EMISSION STUDY OF AN EURO 5 DIESEL ENGINE OPERATING ON BIODIESEL BLENDS 2012-36-0168
Diesel powered vehicles are increasingly present in the current freight and leisure transportation scenario. To face the new market needs and restricted legal emission limits, the demand for new technologies is one of the greatest challenges of the diesel development.
The Legislation in both developed and developing countries is being continuously revised, in order to reduce the emissions and particulate matter of the engines. Another relevant fact is that many countries currently have similar or even identical emission limits. Both facts drive to new technologies research opportunities.
Non-fossil fuels, called biofuels, are becoming increasingly an economically viable option. Their molecular chain has less carbon and more oxygen, therefore they have different physical properties compared to the regular diesel.
Cummins Brazil Technical Center Lab conducted a study aiming to understand the differences in the behavior of gaseous emissions and torque level when the engine is working with two different blends of soybean biodiesel fuels: Petrobras commercial S50 (5% soybean blend and maximum 50ppm sulfur level) and reference B20 soybean biodiesel (20% soybean blend and 80% S50). The engine used in this work was the Cummins ISL 8.9 liters rated power of 400 hp. Tests with different command injection parameters (injection start, pressure and separation of the pre-injection) were made in order to investigate the performance potentials for both fuels.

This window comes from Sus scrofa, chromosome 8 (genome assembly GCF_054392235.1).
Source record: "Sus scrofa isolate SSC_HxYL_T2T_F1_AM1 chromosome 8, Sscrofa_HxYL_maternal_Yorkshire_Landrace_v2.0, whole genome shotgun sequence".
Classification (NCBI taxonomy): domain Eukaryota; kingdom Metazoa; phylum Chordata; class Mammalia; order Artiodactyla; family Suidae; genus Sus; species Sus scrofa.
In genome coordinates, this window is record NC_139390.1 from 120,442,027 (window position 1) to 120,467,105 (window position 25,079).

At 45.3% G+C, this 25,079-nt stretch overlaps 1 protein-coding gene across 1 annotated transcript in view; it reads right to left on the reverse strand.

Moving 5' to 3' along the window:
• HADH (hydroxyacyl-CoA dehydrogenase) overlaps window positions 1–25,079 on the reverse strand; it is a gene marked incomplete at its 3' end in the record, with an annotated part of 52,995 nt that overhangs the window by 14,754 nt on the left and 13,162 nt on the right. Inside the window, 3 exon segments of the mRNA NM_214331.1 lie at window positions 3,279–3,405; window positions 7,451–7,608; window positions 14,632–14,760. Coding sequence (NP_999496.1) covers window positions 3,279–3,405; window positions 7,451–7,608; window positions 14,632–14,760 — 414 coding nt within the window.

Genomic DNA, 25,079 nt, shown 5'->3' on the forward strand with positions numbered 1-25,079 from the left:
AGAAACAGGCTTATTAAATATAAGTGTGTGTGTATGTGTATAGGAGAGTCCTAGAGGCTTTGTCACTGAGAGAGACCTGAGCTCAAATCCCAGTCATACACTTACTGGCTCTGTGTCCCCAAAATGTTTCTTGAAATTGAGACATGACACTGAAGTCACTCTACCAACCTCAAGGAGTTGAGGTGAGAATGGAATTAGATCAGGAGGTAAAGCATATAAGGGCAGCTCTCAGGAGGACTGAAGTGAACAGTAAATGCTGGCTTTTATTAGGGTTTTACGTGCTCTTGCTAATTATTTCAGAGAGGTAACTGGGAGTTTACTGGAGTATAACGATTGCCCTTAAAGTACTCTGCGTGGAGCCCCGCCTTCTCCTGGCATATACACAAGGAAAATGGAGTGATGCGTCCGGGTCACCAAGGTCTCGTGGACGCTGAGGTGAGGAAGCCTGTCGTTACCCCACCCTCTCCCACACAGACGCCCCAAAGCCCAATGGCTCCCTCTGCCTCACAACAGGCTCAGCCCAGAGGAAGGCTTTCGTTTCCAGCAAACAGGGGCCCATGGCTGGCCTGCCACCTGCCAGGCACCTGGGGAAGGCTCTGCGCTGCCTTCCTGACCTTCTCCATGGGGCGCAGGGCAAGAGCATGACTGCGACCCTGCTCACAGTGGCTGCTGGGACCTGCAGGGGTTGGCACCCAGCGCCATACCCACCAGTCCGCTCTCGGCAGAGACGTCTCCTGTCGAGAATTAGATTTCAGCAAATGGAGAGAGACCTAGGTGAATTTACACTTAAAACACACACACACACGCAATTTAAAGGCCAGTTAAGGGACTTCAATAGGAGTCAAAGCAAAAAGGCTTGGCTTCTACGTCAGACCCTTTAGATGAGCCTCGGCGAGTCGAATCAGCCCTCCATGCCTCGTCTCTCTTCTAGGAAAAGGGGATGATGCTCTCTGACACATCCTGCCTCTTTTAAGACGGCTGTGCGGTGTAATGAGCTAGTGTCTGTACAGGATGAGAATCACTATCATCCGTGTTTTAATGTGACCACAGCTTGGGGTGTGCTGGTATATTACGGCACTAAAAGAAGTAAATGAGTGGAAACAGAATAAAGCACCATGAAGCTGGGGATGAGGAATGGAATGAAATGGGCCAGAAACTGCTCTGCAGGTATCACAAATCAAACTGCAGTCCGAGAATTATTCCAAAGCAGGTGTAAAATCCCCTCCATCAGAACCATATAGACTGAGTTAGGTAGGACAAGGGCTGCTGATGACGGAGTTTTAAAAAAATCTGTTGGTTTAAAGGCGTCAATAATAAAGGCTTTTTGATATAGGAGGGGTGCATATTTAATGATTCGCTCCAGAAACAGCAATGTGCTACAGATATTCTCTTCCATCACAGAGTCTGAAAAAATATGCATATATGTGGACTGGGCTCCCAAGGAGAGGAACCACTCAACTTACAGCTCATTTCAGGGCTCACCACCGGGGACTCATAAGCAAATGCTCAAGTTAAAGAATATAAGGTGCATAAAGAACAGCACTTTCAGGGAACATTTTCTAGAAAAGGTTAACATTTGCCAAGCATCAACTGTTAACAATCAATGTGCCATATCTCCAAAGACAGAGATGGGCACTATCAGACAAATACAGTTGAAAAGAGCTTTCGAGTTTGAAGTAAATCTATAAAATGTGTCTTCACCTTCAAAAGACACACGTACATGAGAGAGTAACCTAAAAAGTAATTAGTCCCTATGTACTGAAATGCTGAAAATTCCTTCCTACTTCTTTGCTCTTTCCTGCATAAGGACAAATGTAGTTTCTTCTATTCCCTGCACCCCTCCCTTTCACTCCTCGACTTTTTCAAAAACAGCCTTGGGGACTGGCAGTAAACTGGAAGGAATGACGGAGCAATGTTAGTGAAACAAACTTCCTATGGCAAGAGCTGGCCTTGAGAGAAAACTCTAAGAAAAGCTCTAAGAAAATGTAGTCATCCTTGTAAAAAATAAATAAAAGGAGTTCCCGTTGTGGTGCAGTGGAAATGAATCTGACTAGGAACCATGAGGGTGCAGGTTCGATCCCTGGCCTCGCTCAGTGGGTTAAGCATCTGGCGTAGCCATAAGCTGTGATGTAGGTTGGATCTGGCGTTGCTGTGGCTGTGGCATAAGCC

The results show that B20 biodiesel, in comparison to S50, presents particulate matter reduction and worse NOx values and degradation in torque output. These results are discussed here as a function of injection parameters, trace of apparent heat release rate and other parameters of engine performance.